Those possibly involved with distributing the photographs are those who make the image available and the websites that host them. But when it comes to possession, as Leary said, "generally speaking, 'possession' is not limited to physically holding a hard copy of an image in one's hands." It can include exercising control and dominion over an image such searching for an image uploading it and controlling it. In other words, in general, some people who viewed Maroney's nude images on line may have actually possessed the images.

However, Leary noted that possession is not enough for a child pornography charge. "In most jurisdictions, there has to be a knowing possession, the mens rea — the mental state necessary for a crime."

What this means is, since Maroney's attorney did not confirm the nature of the image for at least 24 hours, it could be argued that many who viewed it most likely were not aware they were looking at child pornography. (The same thing might even be argued by the parties who uploaded the images in the first place.) If, for some reason, those people were ever brought to court, they could assert their actions were not "knowing." says Leary.

One way the mens rea can be established is by determining the search terms a suspect used to obtain the images. If these terms suggest that the possessor was seeking out an image of a child engaged in sexually explicit conduct, and the image meets that definition, that could suggest the possessor had the requisite mens rea.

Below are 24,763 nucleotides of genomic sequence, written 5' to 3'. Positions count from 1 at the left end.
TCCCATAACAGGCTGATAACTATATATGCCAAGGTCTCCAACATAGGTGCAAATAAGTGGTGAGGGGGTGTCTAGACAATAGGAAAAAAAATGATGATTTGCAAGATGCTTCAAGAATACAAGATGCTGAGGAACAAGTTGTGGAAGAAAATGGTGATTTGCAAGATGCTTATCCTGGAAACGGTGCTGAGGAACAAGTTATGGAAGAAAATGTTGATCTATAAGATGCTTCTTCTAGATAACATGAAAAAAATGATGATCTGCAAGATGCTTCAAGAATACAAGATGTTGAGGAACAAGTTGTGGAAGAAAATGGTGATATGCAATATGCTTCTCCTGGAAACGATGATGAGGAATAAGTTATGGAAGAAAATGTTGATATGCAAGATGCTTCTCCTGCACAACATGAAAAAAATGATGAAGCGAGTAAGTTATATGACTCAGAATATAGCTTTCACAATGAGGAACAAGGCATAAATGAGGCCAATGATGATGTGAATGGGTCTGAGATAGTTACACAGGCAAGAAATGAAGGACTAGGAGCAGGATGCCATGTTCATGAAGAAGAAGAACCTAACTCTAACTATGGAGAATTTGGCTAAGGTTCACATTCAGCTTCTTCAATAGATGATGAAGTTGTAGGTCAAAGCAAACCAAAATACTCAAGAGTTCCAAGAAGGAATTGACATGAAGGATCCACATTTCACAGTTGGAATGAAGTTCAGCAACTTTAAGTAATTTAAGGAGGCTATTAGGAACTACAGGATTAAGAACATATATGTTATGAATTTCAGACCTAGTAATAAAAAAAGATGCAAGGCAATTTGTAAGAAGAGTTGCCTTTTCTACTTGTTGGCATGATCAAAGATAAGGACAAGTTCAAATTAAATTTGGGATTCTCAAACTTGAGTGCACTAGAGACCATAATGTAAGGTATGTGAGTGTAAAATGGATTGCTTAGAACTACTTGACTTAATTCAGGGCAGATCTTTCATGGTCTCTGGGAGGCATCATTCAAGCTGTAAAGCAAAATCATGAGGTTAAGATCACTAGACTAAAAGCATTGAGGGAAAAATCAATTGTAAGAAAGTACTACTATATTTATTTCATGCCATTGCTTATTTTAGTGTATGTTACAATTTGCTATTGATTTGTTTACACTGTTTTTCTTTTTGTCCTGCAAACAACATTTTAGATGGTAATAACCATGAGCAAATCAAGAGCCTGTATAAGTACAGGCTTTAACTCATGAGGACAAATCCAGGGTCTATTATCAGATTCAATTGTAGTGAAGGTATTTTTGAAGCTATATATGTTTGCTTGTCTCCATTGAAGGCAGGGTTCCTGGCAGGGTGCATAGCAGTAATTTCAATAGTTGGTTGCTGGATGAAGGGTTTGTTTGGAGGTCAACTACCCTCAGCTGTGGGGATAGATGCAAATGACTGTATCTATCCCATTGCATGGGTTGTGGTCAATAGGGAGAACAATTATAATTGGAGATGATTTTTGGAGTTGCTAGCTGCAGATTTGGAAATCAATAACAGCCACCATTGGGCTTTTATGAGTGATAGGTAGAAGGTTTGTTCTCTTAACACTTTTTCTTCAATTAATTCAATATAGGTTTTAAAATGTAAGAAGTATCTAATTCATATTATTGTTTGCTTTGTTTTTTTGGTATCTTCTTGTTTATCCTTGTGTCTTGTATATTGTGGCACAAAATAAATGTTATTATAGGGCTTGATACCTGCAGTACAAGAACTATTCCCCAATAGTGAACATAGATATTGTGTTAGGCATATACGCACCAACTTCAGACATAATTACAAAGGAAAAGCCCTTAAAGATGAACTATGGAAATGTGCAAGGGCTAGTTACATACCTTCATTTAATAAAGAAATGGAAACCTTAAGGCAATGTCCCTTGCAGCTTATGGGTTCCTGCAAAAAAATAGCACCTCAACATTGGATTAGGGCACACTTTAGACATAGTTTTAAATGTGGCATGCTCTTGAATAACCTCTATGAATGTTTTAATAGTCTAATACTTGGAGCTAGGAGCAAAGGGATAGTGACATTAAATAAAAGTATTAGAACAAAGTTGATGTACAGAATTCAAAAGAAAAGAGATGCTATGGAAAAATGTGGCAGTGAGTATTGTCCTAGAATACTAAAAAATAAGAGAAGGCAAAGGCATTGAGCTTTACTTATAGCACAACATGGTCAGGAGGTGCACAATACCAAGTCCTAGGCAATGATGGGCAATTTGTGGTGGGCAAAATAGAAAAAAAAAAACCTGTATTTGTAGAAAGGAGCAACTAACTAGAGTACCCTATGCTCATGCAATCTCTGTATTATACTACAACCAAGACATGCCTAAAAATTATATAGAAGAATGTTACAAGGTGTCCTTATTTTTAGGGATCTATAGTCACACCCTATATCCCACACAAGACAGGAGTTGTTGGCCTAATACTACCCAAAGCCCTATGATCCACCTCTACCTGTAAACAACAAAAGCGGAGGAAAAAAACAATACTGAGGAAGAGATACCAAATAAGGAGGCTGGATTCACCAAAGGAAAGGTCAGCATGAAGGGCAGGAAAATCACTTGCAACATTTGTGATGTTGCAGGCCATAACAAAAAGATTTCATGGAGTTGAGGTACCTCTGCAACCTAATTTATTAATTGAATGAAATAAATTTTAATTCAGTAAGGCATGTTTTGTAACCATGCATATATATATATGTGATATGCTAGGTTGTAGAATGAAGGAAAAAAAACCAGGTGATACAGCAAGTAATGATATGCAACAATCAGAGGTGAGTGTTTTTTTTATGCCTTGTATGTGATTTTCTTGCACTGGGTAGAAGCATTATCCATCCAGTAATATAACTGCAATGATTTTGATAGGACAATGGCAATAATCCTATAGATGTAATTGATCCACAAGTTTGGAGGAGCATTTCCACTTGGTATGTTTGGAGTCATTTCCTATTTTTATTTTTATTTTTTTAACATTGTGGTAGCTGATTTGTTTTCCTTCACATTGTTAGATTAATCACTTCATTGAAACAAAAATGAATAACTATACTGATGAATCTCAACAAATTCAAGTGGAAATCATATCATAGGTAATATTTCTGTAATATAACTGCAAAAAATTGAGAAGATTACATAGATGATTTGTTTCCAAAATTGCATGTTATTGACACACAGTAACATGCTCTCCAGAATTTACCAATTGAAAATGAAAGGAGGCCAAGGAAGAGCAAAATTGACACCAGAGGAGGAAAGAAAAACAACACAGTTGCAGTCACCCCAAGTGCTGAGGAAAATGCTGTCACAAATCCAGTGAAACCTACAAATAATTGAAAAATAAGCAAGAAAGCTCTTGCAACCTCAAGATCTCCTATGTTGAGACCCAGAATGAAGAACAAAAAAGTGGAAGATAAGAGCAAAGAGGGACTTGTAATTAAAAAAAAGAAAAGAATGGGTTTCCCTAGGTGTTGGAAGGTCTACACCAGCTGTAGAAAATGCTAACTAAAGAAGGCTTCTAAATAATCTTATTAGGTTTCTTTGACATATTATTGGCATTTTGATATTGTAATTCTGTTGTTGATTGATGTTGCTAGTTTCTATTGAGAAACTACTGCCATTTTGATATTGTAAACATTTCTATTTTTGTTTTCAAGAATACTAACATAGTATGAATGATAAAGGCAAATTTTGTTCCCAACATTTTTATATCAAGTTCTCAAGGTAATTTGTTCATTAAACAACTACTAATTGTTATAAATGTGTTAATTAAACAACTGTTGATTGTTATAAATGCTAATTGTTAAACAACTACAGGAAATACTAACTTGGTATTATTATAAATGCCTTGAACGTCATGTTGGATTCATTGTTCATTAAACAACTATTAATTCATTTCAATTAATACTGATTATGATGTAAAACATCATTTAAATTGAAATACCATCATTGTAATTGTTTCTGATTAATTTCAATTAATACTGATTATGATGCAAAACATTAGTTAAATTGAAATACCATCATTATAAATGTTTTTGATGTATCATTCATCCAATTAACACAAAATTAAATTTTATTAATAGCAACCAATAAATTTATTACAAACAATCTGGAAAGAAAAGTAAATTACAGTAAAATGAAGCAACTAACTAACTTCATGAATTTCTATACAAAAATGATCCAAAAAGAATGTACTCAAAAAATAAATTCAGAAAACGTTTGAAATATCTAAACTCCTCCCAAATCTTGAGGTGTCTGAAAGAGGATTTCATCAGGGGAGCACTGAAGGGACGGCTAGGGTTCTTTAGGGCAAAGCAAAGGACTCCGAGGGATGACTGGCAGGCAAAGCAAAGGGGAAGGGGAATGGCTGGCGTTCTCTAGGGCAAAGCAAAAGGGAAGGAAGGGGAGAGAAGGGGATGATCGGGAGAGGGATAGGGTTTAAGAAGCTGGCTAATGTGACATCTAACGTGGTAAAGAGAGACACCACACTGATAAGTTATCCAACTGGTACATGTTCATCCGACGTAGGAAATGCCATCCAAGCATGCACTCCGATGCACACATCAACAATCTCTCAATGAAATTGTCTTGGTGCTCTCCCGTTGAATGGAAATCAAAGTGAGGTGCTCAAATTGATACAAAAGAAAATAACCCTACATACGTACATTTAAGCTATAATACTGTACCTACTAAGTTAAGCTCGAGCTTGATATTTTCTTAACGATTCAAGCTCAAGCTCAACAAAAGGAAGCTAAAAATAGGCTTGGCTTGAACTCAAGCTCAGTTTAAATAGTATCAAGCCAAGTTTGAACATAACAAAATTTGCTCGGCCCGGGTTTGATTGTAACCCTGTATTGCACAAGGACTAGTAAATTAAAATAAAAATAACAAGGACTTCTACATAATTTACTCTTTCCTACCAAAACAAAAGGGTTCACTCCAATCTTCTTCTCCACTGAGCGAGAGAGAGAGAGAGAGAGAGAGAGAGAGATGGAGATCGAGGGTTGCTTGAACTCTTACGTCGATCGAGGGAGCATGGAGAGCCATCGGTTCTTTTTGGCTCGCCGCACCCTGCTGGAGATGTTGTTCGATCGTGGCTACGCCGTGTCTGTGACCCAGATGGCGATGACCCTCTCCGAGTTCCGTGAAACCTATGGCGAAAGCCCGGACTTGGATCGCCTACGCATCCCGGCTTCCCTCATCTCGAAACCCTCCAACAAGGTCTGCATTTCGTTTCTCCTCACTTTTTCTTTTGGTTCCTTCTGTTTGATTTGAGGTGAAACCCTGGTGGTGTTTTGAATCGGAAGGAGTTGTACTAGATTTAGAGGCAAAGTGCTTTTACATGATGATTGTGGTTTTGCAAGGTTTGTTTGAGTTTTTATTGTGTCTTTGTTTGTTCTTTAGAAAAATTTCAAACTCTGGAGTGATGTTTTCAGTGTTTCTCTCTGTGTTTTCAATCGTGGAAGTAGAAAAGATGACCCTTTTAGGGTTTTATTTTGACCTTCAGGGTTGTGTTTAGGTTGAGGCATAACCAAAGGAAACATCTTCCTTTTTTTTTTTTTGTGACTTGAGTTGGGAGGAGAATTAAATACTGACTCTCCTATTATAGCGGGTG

Gertner also pointed out that the recent announcement by Maroney's attorneys "puts downloaders on notice." From this point forward, it might be more difficult for those viewing Maroney's images to argue that they had no idea they were looking at naked images of a minor.

3) If Maroney took the images herself, is she guilty of production?

The circulation of these images is not Maroney's fault. But the revelation that her nude images were taken while she was still a minor does slightly complicate the matter. That's because, when it comes to child pornography, it is possible that a minor could self-produce her own pornographic images.

"The language of [child pornography] statutes are sufficiently broad," Gertner said, "that the fact that you've generated it yourself does not matter."

As Leary explains it, several years ago, prosecutors began to realize that some of the images teenagers were "sexting" of themselves actually fit the description of child pornography; that is, the texted pictures presented minors, either by themselves or with other persons, engaged in sexually explicit conduct. So the prosecutors were in a jam: they wanted to protect the definition of child pornography, but they also didn't want to prosecute children for taking naked pictures of themselves. As a result, several states tried to come up with their own solutions to this conundrum, establishing various protocol for prosecutors confronted with self-produced child pornography. (Leary discusses this at length in this scholarly article.)

It is "extremely unlikely" that Maroney would get in trouble, Gertner said. Leary agreed: "Very rarely are these self-produced images being charged when they were made in consensual settings."

4) But will the hackers be prosecuted on child pornography charges?

It's not terribly likely, though not impossible. Essentially, the prosecution would have to prove the photo hackers possessed the mens rea described above.